# fixedEffects

Estimates of fixed effects and related statistics

## Syntax

## Description

## Input Arguments

`lme`

— Linear mixed-effects model

`LinearMixedModel`

object

Linear mixed-effects model, specified as a `LinearMixedModel`

object constructed using `fitlme`

or `fitlmematrix`

.

### Name-Value Arguments

Specify optional pairs of arguments as
`Name1=Value1,...,NameN=ValueN`

, where `Name`

is
the argument name and `Value`

is the corresponding value.
Name-value arguments must appear after other arguments, but the order of the
pairs does not matter.

*
Before R2021a, use commas to separate each name and value, and enclose*
`Name`

*in quotes.*

`Alpha`

— Significance level

0.05 (default) | scalar value in the range 0 to 1

Significance level, specified as the comma-separated pair consisting of
`'Alpha'`

and a scalar value in the range 0 to 1. For a value α,
the confidence level is 100*(1–α)%.

For example, for 99% confidence intervals, you can specify the confidence level as follows.

**Example: **`'Alpha',0.01`

**Data Types: **`single`

| `double`

`DFMethod`

— Method for computing approximate degrees of freedom

`'residual'`

(default) | `'satterthwaite'`

| `'none'`

Method for computing approximate degrees of freedom for the *t*-statistic
that tests the fixed-effects coefficients against 0, specified as
the comma-separated pair consisting of `'DFMethod'`

and
one of the following.

`'residual'` | Default. The degrees of freedom are assumed to be constant
and equal to n – p, where n is
the number of observations and p is the number
of fixed effects. |

`'satterthwaite'` | Satterthwaite approximation. |

`'none'` | All degrees of freedom are set to infinity. |

For example, you can specify the Satterthwaite approximation as follows.

**Example: **`'DFMethod','satterthwaite'`

## Output Arguments

`beta`

— Fixed-effects coefficients estimates

vector

Fixed-effects coefficients estimates of the fitted linear mixed-effects
model `lme`

, returned as a vector.

`betanames`

— Names of fixed-effects coefficients

table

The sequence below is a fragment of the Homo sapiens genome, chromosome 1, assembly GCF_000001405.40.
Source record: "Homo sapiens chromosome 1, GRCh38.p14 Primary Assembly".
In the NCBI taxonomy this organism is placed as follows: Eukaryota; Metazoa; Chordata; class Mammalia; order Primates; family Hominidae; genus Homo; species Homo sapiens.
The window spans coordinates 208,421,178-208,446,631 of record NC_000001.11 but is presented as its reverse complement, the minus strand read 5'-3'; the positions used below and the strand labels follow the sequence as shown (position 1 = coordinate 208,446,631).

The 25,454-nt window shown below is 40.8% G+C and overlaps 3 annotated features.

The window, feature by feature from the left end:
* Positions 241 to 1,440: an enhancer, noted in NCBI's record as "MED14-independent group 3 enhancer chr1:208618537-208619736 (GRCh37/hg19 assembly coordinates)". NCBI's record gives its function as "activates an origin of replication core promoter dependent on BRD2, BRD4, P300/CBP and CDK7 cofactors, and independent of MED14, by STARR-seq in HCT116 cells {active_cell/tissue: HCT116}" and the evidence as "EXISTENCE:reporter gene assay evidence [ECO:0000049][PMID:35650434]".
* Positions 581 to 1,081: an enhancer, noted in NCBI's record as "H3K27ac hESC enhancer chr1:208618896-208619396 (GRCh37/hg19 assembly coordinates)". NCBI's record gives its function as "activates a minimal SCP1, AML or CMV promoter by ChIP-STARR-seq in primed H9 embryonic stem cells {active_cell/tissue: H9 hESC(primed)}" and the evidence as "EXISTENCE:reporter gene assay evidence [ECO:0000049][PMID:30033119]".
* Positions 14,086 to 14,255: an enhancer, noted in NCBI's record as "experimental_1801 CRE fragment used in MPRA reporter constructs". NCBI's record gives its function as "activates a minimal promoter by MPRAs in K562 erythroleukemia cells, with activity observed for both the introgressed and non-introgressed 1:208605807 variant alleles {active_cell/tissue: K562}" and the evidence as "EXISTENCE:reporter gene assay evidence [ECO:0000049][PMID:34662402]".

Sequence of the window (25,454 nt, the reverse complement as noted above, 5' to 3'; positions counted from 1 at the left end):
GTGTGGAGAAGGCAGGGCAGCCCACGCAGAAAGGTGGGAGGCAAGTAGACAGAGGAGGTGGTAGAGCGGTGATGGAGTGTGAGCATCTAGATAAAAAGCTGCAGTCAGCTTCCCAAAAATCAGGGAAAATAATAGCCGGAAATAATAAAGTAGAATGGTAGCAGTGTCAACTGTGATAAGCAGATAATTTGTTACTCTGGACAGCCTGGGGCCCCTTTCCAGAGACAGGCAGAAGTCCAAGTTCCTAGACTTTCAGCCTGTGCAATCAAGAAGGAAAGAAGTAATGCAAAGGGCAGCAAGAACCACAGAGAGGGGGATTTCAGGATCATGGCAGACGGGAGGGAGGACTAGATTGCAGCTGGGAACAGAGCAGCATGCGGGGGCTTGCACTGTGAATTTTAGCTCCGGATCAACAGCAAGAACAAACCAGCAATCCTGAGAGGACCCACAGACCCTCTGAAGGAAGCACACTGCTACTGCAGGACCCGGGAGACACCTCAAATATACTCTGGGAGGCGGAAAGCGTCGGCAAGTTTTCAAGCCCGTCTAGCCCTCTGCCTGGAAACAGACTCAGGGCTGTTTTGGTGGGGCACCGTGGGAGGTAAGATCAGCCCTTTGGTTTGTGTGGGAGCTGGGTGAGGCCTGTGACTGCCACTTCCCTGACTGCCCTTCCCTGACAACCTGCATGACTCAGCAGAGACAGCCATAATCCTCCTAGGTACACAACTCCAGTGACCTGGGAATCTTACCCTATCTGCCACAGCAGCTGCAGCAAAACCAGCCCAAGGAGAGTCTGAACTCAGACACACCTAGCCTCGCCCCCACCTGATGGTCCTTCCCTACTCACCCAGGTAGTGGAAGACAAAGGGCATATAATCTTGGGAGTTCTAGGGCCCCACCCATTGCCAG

Names of fixed-effects coefficients in `beta`

,
returned as a table.

`stats`

— Fixed-effects estimates and related statistics

dataset array

Fixed-effects estimates and related statistics, returned as a dataset array that has one row for each of the fixed effects and one column for each of the following statistics.

`Name` | Name of the fixed effect coefficient |

`Estimate` | Estimated coefficient value |

`SE` | Standard error of the estimate |

`tStat` | t-statistic for a test that the coefficient
is zero |

`DF` | Estimated degrees of freedom for the t-statistic |

`pValue` | p-value for the t-statistic |

`Lower` | Lower limit of a 95% confidence interval for the fixed-effect coefficient |

`Upper` | Upper limit of a 95% confidence interval for the fixed-effect coefficient |

## Examples

### Display Fixed-Effects Coefficient Estimates and Names

Load the sample data.

`load('weight.mat');`

The data set `weight`

contains data from a longitudinal study, where 20 subjects are randomly assigned to 4 exercise programs, and their weight loss is recorded over six 2-week time periods. This is simulated data.

Store the data in a table. Define `Subject`

and `Program`

as categorical variables.

tbl = table(InitialWeight,Program,Subject,Week,y); tbl.Subject = nominal(tbl.Subject); tbl.Program = nominal(tbl.Program);

Fit a linear mixed-effects model where the initial weight, type of program, week, and the interaction between week and program are the fixed effects. The intercept and week vary by subject.

`lme = fitlme(tbl,'y ~ InitialWeight + Program*Week + (Week|Subject)');`